While some people can maintain flawless nails even weeks after a visit to the salon, others cannot seem to keep the paint intact for more than a few days. Forums and webpages on the internet are flooded with agonies of nail enthusiasts grieving over the evanescence of perfect-looking manicured nails.
Often, the culprit is your oily nail beds. Just like your skin, the beds of your fingernails can also have different moisture and oil levels. Oily beds can prevent acrylic paints and even SNS from sticking properly, therefore, the chipping.
Gel-based products can be a savior for people with oily nail beds. So, if you’re looking for a quick solution to this annoyance, take a look at some Gel Polish Starter Kits and get started immediately. Read on to learn everything you need to know about oily nails and how to care for them.
Identifying Signs of Oily Nail Beds
The best way to figure out what nail type one has is to consult a manicurist or a dermatologist. However, several tell-tale signs can also indicate the presence of excess oil in the beds of fingernails. Some of these are:
The simplest way to tell whether someone’s nails are oily is to judge by appearance. Oily beds would leave your fingernails looking shiny, gleaming, and smooth. They often look brighter and glossier than others, garnering quite a bit of envy when left unpolished.
While excess oil in the plate keeps your claws naturally healthier, getting a manicure or polishing them becomes agonizing.
2. Hard to maintain
People with excess oil in their talons find themselves frequently complaining about how quickly manicures last. Many manicurists believe that the drier the nail, the longer products last on it. That is because natural oils under the plates make it difficult for any product to stick on the surface. Ordinary base gels and acrylic polishes seldom last for more than a couple of days before flaking off, and any expense on varnish or manicures starts seeming pointless.
3. Oily Skin
Many dermatologists believe that the type of nail someone has depends on their skin.
That is because if sebaceous glands produce excess natural oils, they are stored in the skin and the nail beds. So if someone has oily type of skin, it is likely that their claws are also oily.
What Causes Oily Nail Beds?
Sebaceous glands in the skin produce oil for the skin surface, which gets stored in the skin and sometimes in the beds of nails. That causes the beds to become oily and glossy.
While this makes it difficult for any product to last without chipping or lifting, it keeps the nails naturally moisturized, healthy, and strong.
Sometimes, a disrupted pH balance can also cause oily nail beds. If one has a high pH, excessive oil is produced within the nail beds. In this case, the solution comes easily. Just like we maintain the pH balance of our skin to prevent rosacea and acne, there are many products available to balance the pH level of the nail beds.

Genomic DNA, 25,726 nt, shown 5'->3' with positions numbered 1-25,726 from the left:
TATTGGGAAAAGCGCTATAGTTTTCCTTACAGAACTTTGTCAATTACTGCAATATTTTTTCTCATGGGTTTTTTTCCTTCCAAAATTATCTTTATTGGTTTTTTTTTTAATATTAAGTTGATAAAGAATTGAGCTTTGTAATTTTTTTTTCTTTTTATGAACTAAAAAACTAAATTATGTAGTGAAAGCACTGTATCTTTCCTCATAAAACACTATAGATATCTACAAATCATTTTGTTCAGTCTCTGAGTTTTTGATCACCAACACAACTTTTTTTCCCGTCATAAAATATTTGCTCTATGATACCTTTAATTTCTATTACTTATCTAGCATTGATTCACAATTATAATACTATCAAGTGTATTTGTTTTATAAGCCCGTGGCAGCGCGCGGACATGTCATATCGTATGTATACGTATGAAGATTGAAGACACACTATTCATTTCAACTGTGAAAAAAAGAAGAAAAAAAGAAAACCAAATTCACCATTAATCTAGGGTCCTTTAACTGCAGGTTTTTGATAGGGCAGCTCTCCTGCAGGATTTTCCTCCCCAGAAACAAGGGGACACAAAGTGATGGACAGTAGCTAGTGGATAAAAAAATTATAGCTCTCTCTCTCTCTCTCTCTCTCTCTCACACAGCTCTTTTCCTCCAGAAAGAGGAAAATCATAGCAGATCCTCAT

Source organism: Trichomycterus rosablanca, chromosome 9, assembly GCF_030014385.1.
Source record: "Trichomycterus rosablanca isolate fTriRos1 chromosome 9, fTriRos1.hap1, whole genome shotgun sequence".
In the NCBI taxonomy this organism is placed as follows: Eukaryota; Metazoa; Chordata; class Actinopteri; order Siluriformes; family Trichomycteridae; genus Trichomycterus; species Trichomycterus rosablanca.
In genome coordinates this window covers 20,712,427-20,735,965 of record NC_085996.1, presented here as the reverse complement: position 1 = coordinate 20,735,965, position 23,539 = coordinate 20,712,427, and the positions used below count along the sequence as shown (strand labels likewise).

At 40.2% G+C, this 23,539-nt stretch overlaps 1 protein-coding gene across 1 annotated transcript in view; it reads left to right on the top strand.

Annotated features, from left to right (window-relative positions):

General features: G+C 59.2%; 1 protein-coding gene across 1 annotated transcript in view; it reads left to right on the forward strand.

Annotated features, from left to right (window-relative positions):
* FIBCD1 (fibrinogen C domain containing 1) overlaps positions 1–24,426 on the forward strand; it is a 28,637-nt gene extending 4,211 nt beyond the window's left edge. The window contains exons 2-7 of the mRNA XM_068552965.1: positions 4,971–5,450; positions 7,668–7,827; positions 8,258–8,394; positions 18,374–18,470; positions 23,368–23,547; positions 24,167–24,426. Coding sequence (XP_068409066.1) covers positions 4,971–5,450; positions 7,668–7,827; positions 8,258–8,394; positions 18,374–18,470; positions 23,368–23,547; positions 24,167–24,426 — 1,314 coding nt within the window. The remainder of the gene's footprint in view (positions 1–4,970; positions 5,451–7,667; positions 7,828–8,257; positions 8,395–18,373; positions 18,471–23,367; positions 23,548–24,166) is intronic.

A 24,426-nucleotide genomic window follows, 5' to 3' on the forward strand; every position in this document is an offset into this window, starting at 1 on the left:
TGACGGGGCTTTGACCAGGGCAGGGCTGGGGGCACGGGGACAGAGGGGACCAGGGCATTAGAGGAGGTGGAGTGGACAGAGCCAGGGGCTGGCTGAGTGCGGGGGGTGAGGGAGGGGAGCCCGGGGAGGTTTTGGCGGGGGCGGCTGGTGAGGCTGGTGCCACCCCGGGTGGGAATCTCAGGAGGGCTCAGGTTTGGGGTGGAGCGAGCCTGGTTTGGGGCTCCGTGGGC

How To Deal With Oily Nail Beds
Oily nail beds cannot be permanently cured. However, this does not have to be particularly disheartening as one can enjoy long-lasting manicures even with oily fingernails. A few simple tricks are all you need to flaunt gorgeous manicured nails even while your nail bed floods with natural oils. Some of these are:
1. Maintain a Healthy Diet
Like most issues with skin and hair, a well-balanced and healthy diet can solve many nail problems. A healthy diet will give added strength to nails, even if they are not oily.
Supplements like biotin and zinc tablets also maintain the health of the plates, beds, and cuticles of nails.
2. Use Gel-Based Nail Polishes
Compared to acrylics and powder varnishes, gel-based products work much better on oily nails. These products stick to the surface of the plate and do not chip easily. Even with oily nail beds, the base coat of gel polishes can give you weeks of perfect-looking nails without concerns for chipping and lifting.
3. Oil Removal Before a Manicure
An easy and quick trick to help your manicures last longer is removing the oil from the surface right before you start the procedure. Most manicure kits come with a dehydrator or cleanser, but they are often insufficient for oily beds. Washing hands and cleansing with hand soap, scrub, or an oil-fighting soap can remove the excess oil, adding weeks to the lifespan of your manicures.
4. Use a Bonder
A bonder is a thin liquid that creates a sticky layer on the surface of the nail plate, making it easier for the product to stick. When applied before the base gel, it helps the varnish stick efficiently.
5. Use the Right Items
Several products are available in the market to help care for oily nails. PH balancers and dehydrators now come included in nail care and manicure kits. Regular use of ridge filler and strengtheners can also help your cause.
One should, however, use products like dehydrators and scrubs with caution. Often, technicians believe that the drier the nail, the better any product sticks to it. As a result, people often overuse these products hoping for the manicure to stay intact for longer.
That only harms the quality and texture of the nails.
If the plate is dried off, the bed produces more oils to create a balance, further complicating the issue. Overdrying can also make nails brittle and more prone to flaking and splitting. The best solution, therefore, is to use products that do not tamper with their natural texture but help your manicures last longer.